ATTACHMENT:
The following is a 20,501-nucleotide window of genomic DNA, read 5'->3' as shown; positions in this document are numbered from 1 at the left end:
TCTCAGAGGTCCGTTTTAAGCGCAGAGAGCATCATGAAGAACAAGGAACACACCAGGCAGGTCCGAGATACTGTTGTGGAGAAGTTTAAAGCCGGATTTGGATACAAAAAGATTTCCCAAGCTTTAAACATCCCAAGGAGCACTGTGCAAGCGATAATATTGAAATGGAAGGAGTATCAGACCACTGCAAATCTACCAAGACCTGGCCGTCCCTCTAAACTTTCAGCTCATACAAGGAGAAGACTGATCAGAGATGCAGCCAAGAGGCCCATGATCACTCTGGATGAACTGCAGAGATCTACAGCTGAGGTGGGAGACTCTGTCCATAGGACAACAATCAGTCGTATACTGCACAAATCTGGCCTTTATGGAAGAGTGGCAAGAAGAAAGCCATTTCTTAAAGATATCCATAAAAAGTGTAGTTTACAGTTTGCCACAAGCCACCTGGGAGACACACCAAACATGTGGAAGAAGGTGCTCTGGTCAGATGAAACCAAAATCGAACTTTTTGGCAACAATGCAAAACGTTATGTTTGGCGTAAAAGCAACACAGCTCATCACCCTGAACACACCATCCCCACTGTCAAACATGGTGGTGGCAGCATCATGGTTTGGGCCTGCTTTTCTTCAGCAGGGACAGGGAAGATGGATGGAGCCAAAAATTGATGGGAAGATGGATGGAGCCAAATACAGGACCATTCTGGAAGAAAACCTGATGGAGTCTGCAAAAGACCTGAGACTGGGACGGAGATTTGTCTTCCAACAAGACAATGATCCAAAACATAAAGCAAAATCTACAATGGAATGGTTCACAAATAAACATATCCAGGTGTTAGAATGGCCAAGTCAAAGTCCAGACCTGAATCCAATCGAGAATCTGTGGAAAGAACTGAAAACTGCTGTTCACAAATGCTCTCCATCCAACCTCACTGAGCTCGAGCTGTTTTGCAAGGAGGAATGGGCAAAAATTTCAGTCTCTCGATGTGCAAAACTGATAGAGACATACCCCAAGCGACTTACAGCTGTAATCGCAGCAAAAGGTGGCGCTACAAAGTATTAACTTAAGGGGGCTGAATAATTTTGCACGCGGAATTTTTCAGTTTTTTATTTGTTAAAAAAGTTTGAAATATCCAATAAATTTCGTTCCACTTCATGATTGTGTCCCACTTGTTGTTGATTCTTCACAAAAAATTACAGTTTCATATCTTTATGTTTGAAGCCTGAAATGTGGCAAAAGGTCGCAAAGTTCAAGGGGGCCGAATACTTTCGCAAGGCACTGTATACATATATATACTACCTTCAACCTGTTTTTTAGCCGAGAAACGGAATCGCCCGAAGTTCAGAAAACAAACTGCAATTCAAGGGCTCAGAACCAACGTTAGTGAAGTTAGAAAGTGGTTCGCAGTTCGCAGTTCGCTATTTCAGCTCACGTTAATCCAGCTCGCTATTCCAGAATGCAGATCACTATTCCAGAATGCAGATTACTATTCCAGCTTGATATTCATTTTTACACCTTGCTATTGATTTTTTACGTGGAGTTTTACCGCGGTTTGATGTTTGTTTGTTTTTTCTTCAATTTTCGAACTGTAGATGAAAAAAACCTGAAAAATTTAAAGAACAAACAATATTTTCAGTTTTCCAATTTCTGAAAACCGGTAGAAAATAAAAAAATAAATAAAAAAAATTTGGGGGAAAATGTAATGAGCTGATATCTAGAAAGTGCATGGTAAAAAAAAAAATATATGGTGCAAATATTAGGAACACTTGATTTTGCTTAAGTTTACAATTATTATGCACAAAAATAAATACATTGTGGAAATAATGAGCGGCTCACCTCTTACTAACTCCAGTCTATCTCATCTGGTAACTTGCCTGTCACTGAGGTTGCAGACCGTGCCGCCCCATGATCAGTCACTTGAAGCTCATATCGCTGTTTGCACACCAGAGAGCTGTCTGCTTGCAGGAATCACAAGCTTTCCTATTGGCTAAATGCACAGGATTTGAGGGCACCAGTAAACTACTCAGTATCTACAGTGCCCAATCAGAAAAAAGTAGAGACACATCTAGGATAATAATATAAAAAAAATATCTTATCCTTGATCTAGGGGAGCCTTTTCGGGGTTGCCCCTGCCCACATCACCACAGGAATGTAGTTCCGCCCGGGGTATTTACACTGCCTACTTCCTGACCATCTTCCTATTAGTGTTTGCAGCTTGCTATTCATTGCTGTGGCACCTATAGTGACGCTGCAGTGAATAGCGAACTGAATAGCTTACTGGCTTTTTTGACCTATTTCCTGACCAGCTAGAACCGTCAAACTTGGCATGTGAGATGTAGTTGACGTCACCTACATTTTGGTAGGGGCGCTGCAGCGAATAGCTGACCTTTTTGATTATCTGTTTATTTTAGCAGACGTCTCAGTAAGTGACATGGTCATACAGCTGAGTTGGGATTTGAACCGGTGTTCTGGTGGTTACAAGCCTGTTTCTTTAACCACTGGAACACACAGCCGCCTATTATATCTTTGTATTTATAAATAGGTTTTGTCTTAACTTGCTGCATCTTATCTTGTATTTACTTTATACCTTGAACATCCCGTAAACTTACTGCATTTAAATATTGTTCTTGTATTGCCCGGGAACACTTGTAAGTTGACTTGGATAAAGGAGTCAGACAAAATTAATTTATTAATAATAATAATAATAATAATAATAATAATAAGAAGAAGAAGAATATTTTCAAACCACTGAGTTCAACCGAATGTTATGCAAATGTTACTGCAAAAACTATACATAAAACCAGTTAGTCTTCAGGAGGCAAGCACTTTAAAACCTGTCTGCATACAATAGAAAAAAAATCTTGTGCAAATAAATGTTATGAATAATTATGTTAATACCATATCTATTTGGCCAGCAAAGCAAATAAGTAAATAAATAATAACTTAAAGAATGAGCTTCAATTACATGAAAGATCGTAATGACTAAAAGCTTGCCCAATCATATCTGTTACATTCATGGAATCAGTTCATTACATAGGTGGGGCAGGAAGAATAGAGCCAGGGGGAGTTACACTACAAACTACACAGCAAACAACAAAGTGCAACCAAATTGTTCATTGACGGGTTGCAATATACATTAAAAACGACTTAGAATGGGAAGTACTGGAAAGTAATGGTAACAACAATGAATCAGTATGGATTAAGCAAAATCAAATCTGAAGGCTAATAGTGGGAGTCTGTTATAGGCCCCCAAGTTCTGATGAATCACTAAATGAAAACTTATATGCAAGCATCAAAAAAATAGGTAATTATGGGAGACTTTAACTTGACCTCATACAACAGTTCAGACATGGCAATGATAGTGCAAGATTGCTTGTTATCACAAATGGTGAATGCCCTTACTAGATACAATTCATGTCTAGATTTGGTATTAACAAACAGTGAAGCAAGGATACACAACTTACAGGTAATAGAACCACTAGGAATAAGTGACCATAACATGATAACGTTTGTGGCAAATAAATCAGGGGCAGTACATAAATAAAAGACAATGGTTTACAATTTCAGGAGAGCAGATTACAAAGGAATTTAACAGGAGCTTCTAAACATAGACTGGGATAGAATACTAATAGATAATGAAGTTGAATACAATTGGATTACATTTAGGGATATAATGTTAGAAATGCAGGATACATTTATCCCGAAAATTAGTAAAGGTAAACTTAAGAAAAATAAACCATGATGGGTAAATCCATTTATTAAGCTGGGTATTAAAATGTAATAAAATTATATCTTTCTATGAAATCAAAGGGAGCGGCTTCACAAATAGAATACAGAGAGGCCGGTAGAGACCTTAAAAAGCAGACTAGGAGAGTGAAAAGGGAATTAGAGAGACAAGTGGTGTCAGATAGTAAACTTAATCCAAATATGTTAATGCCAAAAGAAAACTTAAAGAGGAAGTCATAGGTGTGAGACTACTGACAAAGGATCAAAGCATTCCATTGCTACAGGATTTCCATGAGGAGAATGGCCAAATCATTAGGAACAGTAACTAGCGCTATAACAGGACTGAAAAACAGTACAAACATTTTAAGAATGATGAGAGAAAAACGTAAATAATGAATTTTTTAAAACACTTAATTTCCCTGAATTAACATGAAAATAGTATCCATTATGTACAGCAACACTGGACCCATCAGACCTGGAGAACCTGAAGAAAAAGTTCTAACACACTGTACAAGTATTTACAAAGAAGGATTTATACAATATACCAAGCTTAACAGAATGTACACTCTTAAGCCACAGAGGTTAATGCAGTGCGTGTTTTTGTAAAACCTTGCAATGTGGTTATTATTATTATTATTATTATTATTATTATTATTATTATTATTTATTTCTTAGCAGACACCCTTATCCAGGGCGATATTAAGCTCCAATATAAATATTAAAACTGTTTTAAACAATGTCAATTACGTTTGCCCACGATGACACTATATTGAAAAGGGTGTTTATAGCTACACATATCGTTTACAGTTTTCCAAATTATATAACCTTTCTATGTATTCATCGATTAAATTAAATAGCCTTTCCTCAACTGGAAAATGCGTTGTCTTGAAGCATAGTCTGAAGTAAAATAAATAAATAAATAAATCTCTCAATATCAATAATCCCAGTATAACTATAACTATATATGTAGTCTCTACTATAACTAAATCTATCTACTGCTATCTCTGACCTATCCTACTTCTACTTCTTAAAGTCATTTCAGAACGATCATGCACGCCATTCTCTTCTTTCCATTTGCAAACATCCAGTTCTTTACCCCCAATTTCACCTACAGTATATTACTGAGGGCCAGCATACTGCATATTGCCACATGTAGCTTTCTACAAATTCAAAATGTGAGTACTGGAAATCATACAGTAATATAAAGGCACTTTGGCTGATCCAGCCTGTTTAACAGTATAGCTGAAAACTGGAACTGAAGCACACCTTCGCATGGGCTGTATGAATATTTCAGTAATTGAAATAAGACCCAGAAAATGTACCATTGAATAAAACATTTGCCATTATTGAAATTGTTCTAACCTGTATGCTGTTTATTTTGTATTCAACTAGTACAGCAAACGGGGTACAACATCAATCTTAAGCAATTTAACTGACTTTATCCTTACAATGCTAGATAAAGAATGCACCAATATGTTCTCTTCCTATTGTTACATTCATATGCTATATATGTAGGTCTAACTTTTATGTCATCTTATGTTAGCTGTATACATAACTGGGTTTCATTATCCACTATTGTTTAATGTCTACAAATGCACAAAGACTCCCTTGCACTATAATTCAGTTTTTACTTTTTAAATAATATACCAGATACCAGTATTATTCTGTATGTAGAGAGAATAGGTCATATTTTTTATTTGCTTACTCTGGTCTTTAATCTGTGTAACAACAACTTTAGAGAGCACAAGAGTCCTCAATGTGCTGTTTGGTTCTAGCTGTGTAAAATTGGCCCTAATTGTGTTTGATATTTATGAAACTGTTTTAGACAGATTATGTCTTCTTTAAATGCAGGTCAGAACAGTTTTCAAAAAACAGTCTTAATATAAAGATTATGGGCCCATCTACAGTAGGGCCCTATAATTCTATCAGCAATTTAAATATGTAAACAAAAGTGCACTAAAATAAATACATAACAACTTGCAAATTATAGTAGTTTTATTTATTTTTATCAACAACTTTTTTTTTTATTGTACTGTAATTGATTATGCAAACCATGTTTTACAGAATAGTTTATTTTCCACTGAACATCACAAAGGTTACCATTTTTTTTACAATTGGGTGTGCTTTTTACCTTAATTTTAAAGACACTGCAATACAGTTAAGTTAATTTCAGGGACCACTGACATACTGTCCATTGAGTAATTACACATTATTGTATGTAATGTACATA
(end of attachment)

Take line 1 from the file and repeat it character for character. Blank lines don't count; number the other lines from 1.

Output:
The following is a 20,501-nucleotide window of genomic DNA, read 5'->3' as shown; positions in this document are numbered from 1 at the left end: